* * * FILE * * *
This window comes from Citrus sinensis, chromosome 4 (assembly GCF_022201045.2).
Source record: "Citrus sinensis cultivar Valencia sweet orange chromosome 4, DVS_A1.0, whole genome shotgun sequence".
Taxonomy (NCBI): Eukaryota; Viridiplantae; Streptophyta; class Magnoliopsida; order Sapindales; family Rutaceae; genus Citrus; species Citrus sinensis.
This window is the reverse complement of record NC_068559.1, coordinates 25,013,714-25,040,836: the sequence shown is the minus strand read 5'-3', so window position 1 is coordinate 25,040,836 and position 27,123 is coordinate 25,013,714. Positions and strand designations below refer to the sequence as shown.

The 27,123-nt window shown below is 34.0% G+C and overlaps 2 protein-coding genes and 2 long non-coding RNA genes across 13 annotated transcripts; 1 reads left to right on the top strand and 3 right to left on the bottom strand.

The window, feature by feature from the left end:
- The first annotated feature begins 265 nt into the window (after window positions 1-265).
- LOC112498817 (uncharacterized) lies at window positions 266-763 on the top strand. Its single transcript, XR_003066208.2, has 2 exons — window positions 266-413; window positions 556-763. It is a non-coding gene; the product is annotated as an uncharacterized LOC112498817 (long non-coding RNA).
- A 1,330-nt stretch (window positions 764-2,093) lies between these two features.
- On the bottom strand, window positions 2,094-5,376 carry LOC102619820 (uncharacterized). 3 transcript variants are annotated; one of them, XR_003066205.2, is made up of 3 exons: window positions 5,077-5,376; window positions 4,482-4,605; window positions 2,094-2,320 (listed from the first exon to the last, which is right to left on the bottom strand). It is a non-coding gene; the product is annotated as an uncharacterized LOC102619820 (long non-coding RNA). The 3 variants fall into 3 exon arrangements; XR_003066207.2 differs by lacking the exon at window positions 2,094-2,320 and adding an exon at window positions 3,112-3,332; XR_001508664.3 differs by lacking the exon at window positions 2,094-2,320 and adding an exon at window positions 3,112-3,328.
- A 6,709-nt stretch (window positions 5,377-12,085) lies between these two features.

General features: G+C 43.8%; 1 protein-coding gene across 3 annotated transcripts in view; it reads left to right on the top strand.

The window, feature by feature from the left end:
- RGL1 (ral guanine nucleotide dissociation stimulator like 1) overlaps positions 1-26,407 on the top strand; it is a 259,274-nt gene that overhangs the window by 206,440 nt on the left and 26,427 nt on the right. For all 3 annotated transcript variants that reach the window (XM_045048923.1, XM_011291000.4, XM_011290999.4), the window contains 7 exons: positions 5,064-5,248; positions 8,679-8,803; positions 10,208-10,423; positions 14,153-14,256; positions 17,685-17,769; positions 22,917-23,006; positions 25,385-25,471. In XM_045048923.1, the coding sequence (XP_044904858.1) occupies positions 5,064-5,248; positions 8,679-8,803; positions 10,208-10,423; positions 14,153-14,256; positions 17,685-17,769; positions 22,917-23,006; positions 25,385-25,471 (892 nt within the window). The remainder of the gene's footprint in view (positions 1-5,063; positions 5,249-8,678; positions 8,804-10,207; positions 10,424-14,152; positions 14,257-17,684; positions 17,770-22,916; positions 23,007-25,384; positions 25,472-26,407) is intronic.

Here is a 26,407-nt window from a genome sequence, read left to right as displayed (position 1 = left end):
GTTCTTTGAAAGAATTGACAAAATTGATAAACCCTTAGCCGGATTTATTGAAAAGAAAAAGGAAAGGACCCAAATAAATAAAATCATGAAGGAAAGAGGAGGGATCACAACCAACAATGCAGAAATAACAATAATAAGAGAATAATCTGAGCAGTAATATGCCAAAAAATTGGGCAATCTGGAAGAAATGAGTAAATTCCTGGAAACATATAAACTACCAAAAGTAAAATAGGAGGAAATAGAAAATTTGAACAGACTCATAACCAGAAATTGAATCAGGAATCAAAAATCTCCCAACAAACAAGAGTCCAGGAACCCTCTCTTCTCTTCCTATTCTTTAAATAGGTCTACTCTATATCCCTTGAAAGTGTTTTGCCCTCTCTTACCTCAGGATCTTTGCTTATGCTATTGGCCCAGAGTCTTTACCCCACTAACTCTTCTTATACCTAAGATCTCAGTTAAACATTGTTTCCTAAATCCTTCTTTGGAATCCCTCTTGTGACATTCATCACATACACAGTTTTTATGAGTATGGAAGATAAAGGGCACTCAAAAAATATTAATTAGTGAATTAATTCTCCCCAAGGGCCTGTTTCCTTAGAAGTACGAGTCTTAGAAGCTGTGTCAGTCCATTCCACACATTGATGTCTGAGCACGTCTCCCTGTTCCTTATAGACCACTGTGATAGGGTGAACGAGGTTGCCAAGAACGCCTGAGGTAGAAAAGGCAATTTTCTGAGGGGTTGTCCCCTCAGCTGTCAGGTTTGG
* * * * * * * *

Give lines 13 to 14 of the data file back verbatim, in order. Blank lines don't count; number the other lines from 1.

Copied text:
The window, feature by feature from the left end:
- RGL1 (ral guanine nucleotide dissociation stimulator like 1) overlaps positions 1-26,407 on the top strand; it is a 259,274-nt gene that overhangs the window by 206,440 nt on the left and 26,427 nt on the right. For all 3 annotated transcript variants that reach the window (XM_045048923.1, XM_011291000.4, XM_011290999.4), the window contains 7 exons: positions 5,064-5,248; positions 8,679-8,803; positions 10,208-10,423; positions 14,153-14,256; positions 17,685-17,769; positions 22,917-23,006; positions 25,385-25,471. In XM_045048923.1, the coding sequence (XP_044904858.1) occupies positions 5,064-5,248; positions 8,679-8,803; positions 10,208-10,423; positions 14,153-14,256; positions 17,685-17,769; positions 22,917-23,006; positions 25,385-25,471 (892 nt within the window). The remainder of the gene's footprint in view (positions 1-5,063; positions 5,249-8,678; positions 8,804-10,207; positions 10,424-14,152; positions 14,257-17,684; positions 17,770-22,916; positions 23,007-25,384; positions 25,472-26,407) is intronic.